You're probably right that we'd receive different answers, but at the same time, if we were given examples, I think we'd all generally agree.
Yes, intelligence is famously like pornography (according to Ed Meese): Can't define it, but we know it when we see it.
Meaning, suppose we saw the scores of a person after they've taken an IQ test. Because we know that the test was difficult coupled with the yielding of a high score, most people would generally come to the conclusion that he/she is highly intelligent.
The problem is we can't give IQ tests to chimps or ravens or cells or the Intelligent Designer to figure out if they're intelligent or not.
But understand what you are really getting at. You are essentially saying that we can't really quantify intelligence and define it in a meaningful way kind of like we couldn't describe love scientifically in a meaningful way.
Just so. Doesn't mean these words have no meaning, just not scientific meaning.
AIGUY: That is, something with "will" can break the known laws of physics and make something happen that has no antecedent physical cause. Well, there is no evidence that anything of the sort ever happens. NEMESIS: I have no idea what you're talking about. Can you please expound?
Intuitively, people feel that what they decide in their mind causes their bodies to do what they do - "mind over matter" and all that. However, if the world is nothing but deterministic cause-and-effect, then it seems we don't really have any power over what we decide - it has already been decided for us by the laws of physics. One school of thought called "libertarian" or "contra-causal" free will holds that our minds can actually interfere with physical processes from outside, as it were. Others look to quantum indeterminacy to support the idea that mind can act in the physical world without breaking the laws of physics (this has not been very successful, in many people's opinion). Other people (like me) are "compatibilists" - those that believe our actions probably are determined by physics, but for any important meaning of "will", it doesn't matter.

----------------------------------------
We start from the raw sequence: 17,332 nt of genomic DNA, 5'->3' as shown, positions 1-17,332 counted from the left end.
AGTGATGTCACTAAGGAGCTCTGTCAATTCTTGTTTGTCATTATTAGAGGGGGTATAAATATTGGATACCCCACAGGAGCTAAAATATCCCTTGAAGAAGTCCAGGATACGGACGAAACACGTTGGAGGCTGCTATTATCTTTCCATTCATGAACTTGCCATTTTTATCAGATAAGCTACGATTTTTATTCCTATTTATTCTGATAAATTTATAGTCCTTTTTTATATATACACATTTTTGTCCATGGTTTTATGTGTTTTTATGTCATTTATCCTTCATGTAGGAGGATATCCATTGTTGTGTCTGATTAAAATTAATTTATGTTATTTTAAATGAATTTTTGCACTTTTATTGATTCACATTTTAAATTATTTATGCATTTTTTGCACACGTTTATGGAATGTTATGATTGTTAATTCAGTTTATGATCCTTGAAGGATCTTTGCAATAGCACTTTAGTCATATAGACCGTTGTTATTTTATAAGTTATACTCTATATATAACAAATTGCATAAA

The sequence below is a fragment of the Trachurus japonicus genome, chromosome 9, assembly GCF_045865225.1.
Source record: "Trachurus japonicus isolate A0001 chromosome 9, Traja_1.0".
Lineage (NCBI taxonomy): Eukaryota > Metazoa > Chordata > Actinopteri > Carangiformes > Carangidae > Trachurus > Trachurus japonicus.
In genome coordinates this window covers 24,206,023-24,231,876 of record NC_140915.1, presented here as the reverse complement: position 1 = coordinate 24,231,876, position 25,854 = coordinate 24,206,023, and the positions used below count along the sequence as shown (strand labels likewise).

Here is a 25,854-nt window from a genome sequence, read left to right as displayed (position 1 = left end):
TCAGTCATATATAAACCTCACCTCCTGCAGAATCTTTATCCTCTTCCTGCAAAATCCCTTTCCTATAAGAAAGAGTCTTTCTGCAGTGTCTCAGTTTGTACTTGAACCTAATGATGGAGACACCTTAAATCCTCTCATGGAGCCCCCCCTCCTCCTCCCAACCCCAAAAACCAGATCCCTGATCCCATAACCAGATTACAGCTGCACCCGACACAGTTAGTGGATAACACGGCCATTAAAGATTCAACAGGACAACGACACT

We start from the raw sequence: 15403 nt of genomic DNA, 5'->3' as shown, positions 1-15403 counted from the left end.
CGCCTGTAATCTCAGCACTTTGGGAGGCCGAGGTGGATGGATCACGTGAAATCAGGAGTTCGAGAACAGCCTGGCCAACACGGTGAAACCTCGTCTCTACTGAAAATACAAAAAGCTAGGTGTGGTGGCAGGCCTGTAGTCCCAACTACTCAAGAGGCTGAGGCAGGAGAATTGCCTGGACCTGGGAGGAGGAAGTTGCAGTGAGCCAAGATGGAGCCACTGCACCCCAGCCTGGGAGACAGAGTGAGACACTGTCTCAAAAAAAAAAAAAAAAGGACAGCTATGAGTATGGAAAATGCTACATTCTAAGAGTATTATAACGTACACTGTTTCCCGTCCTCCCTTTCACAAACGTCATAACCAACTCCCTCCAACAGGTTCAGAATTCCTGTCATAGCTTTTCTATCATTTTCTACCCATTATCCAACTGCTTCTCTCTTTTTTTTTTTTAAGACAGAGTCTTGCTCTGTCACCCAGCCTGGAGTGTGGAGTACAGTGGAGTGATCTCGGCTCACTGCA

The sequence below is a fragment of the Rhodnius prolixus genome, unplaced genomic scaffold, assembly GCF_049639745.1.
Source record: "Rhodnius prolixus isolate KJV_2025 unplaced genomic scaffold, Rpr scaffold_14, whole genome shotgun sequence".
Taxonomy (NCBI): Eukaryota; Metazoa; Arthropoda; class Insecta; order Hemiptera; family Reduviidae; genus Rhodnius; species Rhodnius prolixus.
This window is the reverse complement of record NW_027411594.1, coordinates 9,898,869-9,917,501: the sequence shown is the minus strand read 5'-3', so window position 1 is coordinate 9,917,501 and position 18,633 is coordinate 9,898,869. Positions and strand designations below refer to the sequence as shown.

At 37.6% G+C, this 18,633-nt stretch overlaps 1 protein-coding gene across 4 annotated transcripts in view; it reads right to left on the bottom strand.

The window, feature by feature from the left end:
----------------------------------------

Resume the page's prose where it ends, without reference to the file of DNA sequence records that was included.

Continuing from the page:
AIGUY: Computer systems do things that their programmers have never anticipated. NEMESIS: Such as what? Is this all computers or supercomputers?
Supercomputers are just computers - same deal, just bigger and faster. I'm talking about systems that 1) use randomness and selection, making their actions unpredictable in principle, and 2) those that are so complex and heuristic that the programmer can't possibly ever trace the results of execution without actually running the program.
How can something synthetic go through any kind of natural process? Also, in order for necessity to exist, there first has to be potential consequences. What consequence exists for computers if they didn't evolve?
My point is that computers act in accordance with blind, unguided physical laws. Yet they still act design complex machines. Thus, blind unguided physical laws in nature (such as evolutionary processes) can design complex machines (living things) too.
I do believe that based on any number of things. Most notably is that its counter intuitive to suppose that anything can come into existence without causation. However, that's just my opinion on the theory. Its one of those paradoxes that neither stands strong or falls flat on its face. There will likely be a perpetual stalemate on the subject.
Just so. So we leave ultimate cause out of science, and concede that science doesn't explain everyting.
I don't think anything other humans possess human-like emotions.
Well, we disagree there (I absolutely believe my dogs are happy, sad, frustrated, eager, embarassed, etc). But again, it is very hard to see how we could ever test to see if I'm right.